No doubt it has joined those thousands of plastic ducks that we are told are making their way around the world after being lost from a container in the Pacific.
The fact that a camera floats does not mean that you can find it easily – not unless you’ve just dropped it from a boat and can see it before it bobs away at the mercy of the waves.
On the other hand, before the digital revolution I had a video outfit that weighed 100kg. We had to winch it to and from the water.
It was a pleasure to use once submerged, however, because I had made it neutrally buoyant with attached blocks of high-density foam that did not compress at depth.
Since then, I’ve had camera rigs that are negatively buoyant. Some have been so negative that I’ve suffered aching wrists with them on long dives.
That’s because, inevitably, the main weight has been the underwater flashguns. These are usually positioned high up so put the centre of gravity up high, wanting to turn the camera topsy-turvy.
This has become less of a problem lately, because flashguns have become lighter just as top-end DSLRs have resulted in heavier housings.
It’s nice to be able to put something down while you’re under water without it floating away, but think how nice it would be if you could just let go of your camera for a time and know that it was still hovering in the water beside you, just where you left it.

Float Arms
I have a pair of arms that are very generous in diameter and filled with air so that they add some buoyancy to my rig, but it’s not enough, considering how big the housings for full-frame digital cameras have become.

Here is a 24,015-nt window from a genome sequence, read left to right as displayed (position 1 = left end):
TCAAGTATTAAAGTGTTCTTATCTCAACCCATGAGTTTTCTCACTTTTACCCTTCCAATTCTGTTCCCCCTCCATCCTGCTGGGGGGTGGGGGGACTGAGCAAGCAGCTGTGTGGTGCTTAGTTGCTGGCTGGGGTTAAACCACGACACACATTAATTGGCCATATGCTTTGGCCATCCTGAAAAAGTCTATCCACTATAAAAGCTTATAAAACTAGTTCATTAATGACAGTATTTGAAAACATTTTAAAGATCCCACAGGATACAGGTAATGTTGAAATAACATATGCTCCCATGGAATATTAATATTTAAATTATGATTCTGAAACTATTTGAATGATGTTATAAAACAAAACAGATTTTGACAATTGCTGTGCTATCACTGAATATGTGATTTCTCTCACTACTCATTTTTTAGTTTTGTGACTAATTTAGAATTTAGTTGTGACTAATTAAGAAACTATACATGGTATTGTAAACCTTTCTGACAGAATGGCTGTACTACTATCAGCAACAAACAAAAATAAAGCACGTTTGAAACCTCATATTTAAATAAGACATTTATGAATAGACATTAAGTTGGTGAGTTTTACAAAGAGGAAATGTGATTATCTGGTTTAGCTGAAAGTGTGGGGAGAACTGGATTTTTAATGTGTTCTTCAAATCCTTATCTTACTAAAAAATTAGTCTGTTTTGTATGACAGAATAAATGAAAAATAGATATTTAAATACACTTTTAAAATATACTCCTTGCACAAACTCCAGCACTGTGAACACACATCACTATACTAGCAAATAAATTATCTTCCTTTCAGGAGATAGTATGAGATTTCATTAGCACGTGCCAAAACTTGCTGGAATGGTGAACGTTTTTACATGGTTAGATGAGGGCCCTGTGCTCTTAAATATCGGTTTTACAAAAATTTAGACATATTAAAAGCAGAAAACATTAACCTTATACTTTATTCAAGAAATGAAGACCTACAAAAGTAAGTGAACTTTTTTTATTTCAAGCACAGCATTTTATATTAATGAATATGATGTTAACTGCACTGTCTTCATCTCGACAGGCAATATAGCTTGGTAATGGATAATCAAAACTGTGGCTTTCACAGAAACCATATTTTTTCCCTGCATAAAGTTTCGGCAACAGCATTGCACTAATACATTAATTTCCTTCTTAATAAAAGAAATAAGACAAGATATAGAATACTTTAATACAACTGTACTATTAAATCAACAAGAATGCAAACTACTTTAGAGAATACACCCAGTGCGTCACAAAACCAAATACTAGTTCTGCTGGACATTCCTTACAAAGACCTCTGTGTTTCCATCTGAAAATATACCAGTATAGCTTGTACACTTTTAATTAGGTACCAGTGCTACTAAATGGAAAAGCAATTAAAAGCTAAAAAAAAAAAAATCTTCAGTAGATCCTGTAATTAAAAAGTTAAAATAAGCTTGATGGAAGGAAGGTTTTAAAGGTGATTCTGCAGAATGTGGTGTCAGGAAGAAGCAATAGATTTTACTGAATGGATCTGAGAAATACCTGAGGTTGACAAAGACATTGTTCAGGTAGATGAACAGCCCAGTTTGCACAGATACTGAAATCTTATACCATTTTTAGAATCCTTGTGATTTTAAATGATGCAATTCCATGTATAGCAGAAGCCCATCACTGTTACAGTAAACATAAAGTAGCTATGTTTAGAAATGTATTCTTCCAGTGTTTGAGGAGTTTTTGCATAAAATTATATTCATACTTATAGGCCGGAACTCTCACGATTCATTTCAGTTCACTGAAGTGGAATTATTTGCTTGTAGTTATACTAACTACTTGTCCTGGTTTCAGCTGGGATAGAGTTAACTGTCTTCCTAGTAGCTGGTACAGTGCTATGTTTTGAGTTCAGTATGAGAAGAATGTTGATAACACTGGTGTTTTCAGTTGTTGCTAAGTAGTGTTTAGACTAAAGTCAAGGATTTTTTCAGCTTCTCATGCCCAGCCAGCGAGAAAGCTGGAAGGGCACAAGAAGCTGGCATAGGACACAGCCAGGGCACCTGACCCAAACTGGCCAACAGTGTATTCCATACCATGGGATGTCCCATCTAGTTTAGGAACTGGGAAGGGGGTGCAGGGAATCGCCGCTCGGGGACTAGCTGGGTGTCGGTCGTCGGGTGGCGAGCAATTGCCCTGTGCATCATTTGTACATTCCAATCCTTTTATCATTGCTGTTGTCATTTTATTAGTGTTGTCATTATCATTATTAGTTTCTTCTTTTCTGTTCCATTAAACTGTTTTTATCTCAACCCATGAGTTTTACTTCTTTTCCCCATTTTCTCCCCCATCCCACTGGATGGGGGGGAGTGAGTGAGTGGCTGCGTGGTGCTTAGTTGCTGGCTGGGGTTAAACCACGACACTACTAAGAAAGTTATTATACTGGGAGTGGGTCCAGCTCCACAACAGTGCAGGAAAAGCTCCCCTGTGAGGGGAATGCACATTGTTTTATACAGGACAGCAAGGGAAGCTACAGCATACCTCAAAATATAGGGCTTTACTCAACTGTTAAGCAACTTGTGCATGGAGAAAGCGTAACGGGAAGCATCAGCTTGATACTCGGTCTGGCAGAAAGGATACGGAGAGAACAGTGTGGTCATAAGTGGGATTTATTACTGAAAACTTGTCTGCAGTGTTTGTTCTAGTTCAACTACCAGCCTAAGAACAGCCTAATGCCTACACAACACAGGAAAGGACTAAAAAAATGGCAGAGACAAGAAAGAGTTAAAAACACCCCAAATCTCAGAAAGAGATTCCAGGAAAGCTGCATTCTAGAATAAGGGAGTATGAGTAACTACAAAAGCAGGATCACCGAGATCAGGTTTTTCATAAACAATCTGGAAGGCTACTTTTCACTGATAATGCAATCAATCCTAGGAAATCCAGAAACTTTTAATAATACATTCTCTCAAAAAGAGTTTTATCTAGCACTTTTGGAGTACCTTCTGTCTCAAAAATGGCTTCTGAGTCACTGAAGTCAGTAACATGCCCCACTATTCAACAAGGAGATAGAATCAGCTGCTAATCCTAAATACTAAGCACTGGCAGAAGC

Hugyfot, the Belgian manufacturer of underwater housings for top-end cameras, has come up with a solution and I have mixed feelings about it.
Hugyfot Float Arms are supplied in a set of four pieces. They have standard 25mm mounting balls at each end and are joined together by those familiar knuckle-joints.
Hugyfot lent me a set of arms, but I used some of my own assorted knuckle-joints to fit my flashguns to the arms and to fit the arms to my cameras.
The arms are a meaty 6cm in diameter. Each pair of two is supplied in 37cm and 33cm lengths. This puts your flashguns more than 40cm from your camera-housing mounts.
Their diameter is large because presumably they’re filled with air. Anyway, they float.
As any underwater photographer knows, putting a large air-filled dome port on a housing changes the buoyancy characteristics considerably from that of a small macro port.
So this is the clever bit: the larger arms each have a red button. Take your rig under water and you can be pretty sure that, using these arms, it will float.
Pressing the button on each of the bigger arms allows them to bleed water in so that their buoyancy can be adjusted.
It doesn’t happen in a moment. You have to be patient and wait a few minutes to get everything trimmed out just right but, once you have, it will stay the same for that rig as long as you stay in sea water rather than fresh water.
You can adjust the buoyancy via this mechanism so that your camera will hover beside you. Of course, it might drift away on a current, so unless you’re in a swimming pool I suggest you use a tether of some sort.
When you pack up to come home, you simply hold each of the adjustable arms upright and press the red button to allow the compensating water to escape.

I tried the Hugyfot Float Arms with my D800 camera in its Hugyfot housing, along with a couple of INON Z240 flashguns, in the London School of Diving’s pool in Chiswick.
I didn’t try them in the sea because I was too daunted by the overall size of the assembled rig and the space the Float Arms would take up in my bag.
They weighed more than 2kg with their full complement of knuckle-joints, whereas my usual pair of 40cm-long flash-mounting arms weighs only 600g.
If I really wanted my rig to float next to me, I would simply gaffer-tape some sawn strips of high-density foam to them.
Mine are not Hugyfot but that company makes something very similar.
I am a big fan of Hugyfot camera housings, and now have two of my own, but, Hugyfot, I think you might have difficulty persuading your customers to buy these arms. They are so big.
The other reservation I have is the price – I think they are stupendously expensive. I’ll be happy to be proved wrong.

PRICE Around £600 per set.
WEIGHT I kg each.
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